Policy designers are actively searching for more durable climate policy designs to deliver deep decarbonisation. In Chapter 1, we noted that the existing distribution of resources and actor preferences in this area means that durable policies have proven immensely difficult to design in the past. Many difficult design choices and dilemmas will need to be confronted to ensure that future policies are more durable and more effective. These choices relate to the packaging together of various internal elements to produce an overall design that generates and is in turn sustained by positive policy feedback.
The concept of emissions trading has been actively debated by economists since the 1960s (Dales, 1968; Voss, 2007). In the 1990s, it began to attract the attention of large businesses in the EU, who were eager to investigate whether it offered a politically more palatable alternative to the Commission’s default policy instrument – regulation. By the late 1990s – and buoyed by growing industry support – a small number of Member States began to adopt their own greenhouse gas trading schemes at the national level to bolster their existing policy instrument mixes which, at the time, were also heavily reliant on regulation and, in some cases, voluntary agreements (Wurzel et al., 2013). The early 2000s were a period of intense activity for EU climate and energy policy, much of it directed at implementing the EU’s increasingly ambitious long-term emission reduction goals (see Chapter 3). Internationally, emissions trading had been included in the recently ratified Kyoto Protocol. With other policy instrument options such as an EU carbon/energy tax seemingly unavailable, the Commission seized the opportunity to create an EU-wide trading system.
The use of biofuel as a type of renewable energy dates back to the dawn of the global car industry in the nineteenth century. The attractiveness of biofuels derives from their ability to function as a drop-in alternative to fossils fuels such as petrol and diesel. According to the International Energy Agency, if the world is to stay within 2 °C of warming, annual production of transport biofuels must treble between 2017 and 2030 (Raval, 2018). The promotion of renewable energy has been actively discussed in the EU for many decades. But in the late 1990s, a period when EU climate and energy policies were evolving rapidly (see Chapter 3), the EU did not have a coherent, Europe-wide policy to promote the use of biofuels. So, the Commission began to prepare the ground, formulating fresh proposals for an EU-level policy to ramp up domestic production and use. The transport sector was an obvious target, the assumption being that from a technological perspective, greater biofuel use would not be overly disruptive.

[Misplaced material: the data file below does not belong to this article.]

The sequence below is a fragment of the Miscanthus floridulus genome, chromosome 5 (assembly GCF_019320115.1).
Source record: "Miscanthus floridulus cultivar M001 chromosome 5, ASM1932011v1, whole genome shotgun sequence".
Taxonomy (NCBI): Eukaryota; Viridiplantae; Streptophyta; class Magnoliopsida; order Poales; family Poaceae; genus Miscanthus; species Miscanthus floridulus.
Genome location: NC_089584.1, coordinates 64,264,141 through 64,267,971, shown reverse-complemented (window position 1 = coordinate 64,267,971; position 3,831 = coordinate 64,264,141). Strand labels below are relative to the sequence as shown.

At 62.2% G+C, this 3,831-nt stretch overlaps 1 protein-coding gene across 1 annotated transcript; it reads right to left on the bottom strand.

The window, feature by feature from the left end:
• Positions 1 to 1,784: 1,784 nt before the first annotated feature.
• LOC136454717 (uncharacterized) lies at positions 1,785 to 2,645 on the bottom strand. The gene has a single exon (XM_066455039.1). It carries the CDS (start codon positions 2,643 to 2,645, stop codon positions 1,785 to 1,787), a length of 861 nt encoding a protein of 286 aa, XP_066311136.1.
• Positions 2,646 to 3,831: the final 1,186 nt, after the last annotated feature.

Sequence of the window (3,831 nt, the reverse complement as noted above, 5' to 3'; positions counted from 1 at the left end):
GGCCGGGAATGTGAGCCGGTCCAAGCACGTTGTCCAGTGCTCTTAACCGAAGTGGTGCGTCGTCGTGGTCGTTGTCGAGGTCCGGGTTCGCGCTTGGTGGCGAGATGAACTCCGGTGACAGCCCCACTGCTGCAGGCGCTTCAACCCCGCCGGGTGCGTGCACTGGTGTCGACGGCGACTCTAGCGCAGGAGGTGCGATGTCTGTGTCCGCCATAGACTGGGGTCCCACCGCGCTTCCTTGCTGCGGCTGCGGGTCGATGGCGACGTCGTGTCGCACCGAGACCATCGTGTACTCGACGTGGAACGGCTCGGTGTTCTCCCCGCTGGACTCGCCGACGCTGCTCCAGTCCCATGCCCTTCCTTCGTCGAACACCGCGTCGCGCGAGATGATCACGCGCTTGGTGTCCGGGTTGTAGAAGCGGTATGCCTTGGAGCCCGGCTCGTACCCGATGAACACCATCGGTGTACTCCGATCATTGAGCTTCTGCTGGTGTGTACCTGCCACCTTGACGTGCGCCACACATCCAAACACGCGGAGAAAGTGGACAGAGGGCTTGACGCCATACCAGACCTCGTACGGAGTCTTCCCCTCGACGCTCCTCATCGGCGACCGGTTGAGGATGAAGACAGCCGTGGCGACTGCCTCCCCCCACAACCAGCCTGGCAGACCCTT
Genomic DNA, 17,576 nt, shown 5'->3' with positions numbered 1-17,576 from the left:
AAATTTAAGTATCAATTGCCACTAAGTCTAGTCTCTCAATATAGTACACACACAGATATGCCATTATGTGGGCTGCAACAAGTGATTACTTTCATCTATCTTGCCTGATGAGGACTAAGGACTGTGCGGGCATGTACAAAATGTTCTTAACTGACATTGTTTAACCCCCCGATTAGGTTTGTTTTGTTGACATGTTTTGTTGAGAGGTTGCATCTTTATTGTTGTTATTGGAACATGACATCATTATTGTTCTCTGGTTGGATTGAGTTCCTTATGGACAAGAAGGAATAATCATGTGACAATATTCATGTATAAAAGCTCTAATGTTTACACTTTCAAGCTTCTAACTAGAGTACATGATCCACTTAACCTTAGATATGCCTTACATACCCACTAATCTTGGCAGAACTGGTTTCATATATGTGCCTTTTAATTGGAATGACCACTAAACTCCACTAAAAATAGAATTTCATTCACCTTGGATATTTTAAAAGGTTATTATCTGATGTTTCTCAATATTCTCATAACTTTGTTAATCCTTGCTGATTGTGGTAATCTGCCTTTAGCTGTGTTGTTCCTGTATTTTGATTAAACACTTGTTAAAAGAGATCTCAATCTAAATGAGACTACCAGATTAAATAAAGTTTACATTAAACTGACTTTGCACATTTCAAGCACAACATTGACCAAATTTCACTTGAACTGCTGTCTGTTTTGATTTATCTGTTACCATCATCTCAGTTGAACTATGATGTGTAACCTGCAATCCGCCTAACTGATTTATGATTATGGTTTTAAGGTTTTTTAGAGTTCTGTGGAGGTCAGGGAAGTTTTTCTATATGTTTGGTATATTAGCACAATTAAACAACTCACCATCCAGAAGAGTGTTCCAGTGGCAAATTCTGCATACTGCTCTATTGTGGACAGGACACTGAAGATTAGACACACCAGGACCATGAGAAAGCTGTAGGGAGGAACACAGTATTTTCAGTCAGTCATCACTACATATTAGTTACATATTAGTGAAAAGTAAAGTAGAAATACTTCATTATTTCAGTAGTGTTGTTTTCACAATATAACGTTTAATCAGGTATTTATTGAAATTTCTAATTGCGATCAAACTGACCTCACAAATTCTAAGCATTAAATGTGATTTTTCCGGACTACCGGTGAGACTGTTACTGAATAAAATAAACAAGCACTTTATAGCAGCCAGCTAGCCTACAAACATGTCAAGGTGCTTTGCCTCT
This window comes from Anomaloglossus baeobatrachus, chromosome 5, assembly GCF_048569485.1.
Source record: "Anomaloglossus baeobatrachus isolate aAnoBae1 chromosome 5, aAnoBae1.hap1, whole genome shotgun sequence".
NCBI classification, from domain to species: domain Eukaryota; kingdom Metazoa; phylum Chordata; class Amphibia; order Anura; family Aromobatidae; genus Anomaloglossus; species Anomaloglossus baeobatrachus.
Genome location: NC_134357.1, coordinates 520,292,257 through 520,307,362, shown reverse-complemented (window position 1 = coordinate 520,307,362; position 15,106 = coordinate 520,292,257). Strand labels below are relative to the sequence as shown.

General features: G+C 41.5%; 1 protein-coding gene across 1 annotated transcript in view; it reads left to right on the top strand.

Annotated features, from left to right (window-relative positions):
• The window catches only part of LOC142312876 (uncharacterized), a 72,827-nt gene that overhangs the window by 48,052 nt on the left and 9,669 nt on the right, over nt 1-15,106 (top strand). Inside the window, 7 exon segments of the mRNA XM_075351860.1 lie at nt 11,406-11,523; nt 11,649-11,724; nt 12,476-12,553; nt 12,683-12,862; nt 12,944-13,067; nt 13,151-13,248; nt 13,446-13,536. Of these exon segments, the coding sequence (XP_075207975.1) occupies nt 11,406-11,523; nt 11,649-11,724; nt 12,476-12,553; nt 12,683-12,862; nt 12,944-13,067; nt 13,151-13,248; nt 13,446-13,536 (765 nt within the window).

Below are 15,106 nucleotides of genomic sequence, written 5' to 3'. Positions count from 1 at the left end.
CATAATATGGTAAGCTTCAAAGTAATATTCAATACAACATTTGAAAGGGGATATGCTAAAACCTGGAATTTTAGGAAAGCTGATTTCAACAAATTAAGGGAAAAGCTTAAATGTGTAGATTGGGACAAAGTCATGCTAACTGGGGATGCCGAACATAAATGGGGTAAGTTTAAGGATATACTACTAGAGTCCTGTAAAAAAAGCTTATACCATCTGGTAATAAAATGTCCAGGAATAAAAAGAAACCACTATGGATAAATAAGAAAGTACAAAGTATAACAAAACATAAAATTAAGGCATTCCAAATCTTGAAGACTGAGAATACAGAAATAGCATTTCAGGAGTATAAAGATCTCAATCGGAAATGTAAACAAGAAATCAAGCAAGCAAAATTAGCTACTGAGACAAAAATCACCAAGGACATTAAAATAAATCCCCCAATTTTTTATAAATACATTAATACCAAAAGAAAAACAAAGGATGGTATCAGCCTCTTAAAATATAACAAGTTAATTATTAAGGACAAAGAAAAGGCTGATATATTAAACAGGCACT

Following the landmark Paris agreement, policy makers are under pressure to adopt policies that rapidly deliver deep, society-wide decarbonisation. Deep decarbonisation requires more durable policies, but not enough is known about if and how they actually emerge. This book provides the first systematic analysis of the determinants of policy durability in three high-profile areas: biofuel production, car transport, and industrial emissions. It breaks new ground by exploring how key European Union climate policies have shaped their own durability and their ability to stimulate supportive political dynamics in society. It combines state-of-the-art policy theories with empirical accounts of landmark political events such as 'Dieselgate' and the campaign against 'dirty' biofuels, to offer a fresh understanding of how and why policy makers set about packaging together different elements of policy. By shining new light on an important area of contemporary policy making, it reveals a rich agenda for academic researchers and policy makers.
Climate change is often described as a wicked policy problem par excellence. The Intergovernmental Panel on Climate Change (IPCC) has made the scientific case for cutting greenhouse gas emissions to effectively zero by the middle of this century (‘net zero’ emissions), most recently in its 2018 special report on the most likely impacts of a temperature rise of 1.5°C (IPCC, 2018: 1). That report effectively underlined the need for ‘rapid, far reaching and unprecedented changes in all aspects of society’ (IPCC, 2018: 1). The economic rationale for adopting such a radically different trajectory of human development is well known. So why – to paraphrase Nicholas Stern (2015), one of the world’s leading climate economists – is the world still waiting for deep and rapid decarbonisation to occur?